"The Flash" #41 gives Van Jensen, Robert Venditti, Brett Booth and Norm Rapmund the chance to let Professor Zoom burst into Flash's life once more, even as Henry Allen makes his own big move.
"We Are Robin" #1 lets Lee Bermejo, Jorge Corona and Rob Haynes re-introduce Duke Thomas to comic readers, even as Duke is introduced to a whole new round of Robins.
"Buffy the Vampire Slayer Season 10" #16 brings Angel temporarily back into the fold, giving Christos Gage and Rebekah Isaacs a chance to revisit their time on "Angel & Faith."
Jason Aaron and Jason Latour turn the spotlight on Sheriff Hardy in "Southern Bastards" #9, as we're reminded once again that there are few with clean hands in Craw County.
War has broken out between the families, and "Lazarus" #17 allows Greg Rucka, Michael Lark and Tyler Boss to show us what's happening on the front lines as well as behind the scenes.
Scott Lobdell and Javier Fernandez's "Doomed" #1 is off to a slow start, but it's the general clueless nature of its protagonist that makes its title a self-fulfilling prophecy.
The new Doctor Fate is in, and Paul Levitz and Sonny Liew's "Doctor Fate" #1 goes back to the Egyptian roots of the character in a setting where gods and epic floods crash into the world.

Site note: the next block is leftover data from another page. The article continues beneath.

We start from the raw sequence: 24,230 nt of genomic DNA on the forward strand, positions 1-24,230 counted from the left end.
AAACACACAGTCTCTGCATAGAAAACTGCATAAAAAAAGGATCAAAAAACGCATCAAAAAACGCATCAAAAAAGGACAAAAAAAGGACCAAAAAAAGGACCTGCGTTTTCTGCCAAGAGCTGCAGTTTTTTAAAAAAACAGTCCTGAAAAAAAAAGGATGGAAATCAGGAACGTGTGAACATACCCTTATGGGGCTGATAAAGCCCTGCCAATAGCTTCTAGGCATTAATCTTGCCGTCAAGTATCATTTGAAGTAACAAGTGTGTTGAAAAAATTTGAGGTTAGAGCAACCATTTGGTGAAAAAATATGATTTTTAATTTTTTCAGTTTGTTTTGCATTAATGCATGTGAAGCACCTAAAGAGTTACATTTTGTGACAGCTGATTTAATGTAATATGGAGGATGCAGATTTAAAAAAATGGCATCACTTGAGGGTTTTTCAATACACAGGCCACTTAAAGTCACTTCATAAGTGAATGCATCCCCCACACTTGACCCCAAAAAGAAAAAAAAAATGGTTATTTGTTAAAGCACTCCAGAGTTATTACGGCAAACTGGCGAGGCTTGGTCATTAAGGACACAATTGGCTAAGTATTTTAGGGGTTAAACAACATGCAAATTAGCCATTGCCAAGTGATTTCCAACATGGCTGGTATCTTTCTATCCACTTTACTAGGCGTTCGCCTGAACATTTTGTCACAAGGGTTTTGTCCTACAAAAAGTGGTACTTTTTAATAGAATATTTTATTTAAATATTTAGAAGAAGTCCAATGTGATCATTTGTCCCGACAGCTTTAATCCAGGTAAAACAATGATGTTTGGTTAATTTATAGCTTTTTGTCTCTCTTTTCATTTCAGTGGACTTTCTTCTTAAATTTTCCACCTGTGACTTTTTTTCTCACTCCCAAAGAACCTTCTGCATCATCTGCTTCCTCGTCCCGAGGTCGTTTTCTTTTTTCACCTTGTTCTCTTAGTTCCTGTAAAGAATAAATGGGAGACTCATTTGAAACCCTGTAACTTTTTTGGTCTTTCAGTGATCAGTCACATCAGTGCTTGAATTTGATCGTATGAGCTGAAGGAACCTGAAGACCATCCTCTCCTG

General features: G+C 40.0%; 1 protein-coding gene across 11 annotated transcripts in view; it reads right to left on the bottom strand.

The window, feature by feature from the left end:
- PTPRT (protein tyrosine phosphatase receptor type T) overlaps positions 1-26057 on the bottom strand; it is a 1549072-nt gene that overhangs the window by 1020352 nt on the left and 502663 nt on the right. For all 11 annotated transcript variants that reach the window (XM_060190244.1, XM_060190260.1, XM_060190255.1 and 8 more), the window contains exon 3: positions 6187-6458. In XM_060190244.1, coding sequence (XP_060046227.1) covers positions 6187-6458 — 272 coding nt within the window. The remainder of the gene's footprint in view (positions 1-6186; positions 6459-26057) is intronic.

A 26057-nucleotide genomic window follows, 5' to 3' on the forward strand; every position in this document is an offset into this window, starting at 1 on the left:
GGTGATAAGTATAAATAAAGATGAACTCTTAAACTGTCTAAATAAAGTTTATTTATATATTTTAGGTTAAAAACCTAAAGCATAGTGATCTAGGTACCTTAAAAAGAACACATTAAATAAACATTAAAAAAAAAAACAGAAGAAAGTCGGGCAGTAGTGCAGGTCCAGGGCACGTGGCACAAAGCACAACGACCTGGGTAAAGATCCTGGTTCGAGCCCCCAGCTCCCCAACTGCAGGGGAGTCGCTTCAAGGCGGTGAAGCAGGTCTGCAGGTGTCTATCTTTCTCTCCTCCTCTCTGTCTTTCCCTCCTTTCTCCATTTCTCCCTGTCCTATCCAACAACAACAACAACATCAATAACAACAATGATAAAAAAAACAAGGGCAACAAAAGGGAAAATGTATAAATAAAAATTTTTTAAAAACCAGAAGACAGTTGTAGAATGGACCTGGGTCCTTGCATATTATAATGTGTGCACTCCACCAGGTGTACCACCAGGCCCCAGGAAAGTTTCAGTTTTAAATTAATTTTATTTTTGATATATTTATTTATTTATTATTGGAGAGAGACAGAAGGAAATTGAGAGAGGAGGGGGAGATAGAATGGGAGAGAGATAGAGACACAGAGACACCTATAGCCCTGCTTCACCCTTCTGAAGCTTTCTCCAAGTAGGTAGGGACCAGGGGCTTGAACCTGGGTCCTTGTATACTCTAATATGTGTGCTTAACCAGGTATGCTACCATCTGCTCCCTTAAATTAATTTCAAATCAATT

All aboard the "Black Canary" tour bus, as this foursome secretly fronted by a superhero quickly discover that Brenden Fletcher and Annie Wu throw more than just overzealous fans into the audience.
Life is a little too perfect on New Newhaven but, despite the predictable (and slightly rushed) plot, Dan Slott, Michael Allred and Laura Allred still bring some charm to "Silver Surfer" #12.
"New Suicide Squad" #9 joins writer Sean Ryan with new artist Philippe Briones, and so far the book feels more topical and on-track as the Squad infiltrates a splinter of the League of Assassins.
"Constantine: The Hellblazer" #1 brings John Constantine his latest ongoing series, and Ming Doyle, James Tynion IV and Riley Rossmo bring a good helping of horror, backstabbing and mystery.
Amanda Conner and Jimmy Palmiotti, having worked their writing magic on Harley Quinn, spread the love along to "Starfire" #1 with Emanuela Lupacchino, bringing a breath of fresh air to the character.
Jim Gordon is the new caped crusader in "Batman" #41, as Scott Synder, Greg Capullo and Danny Miki walk us through Gordon's decision to take over the role and an early run out in the suit.
Brian Hurtt steps into the driver's seat for "The Sixth Gun: Valley of Death" #1, as he and A.C. Zamudio journey into the past before the Six have gone on the move, but equally dangerous things still lurk.
Rob Liefeld and Matt Horak's biblical adventure kicks off in "The Covenant" #1, but its ambition sadly outreaches its reality.
"Midnighter" #1 gives the "Stormwatch" and "Authority" character his own series and, while Steve Orlando and ACO spend a lot of time creating the overall setting, it's off to an excellent start.
The best Superman creative team pre-"Convergence" triumphantly returns, as Greg Pak and Aaron Kuder deal with the fallout of Superman's revealed identity in "Action Comics" #41.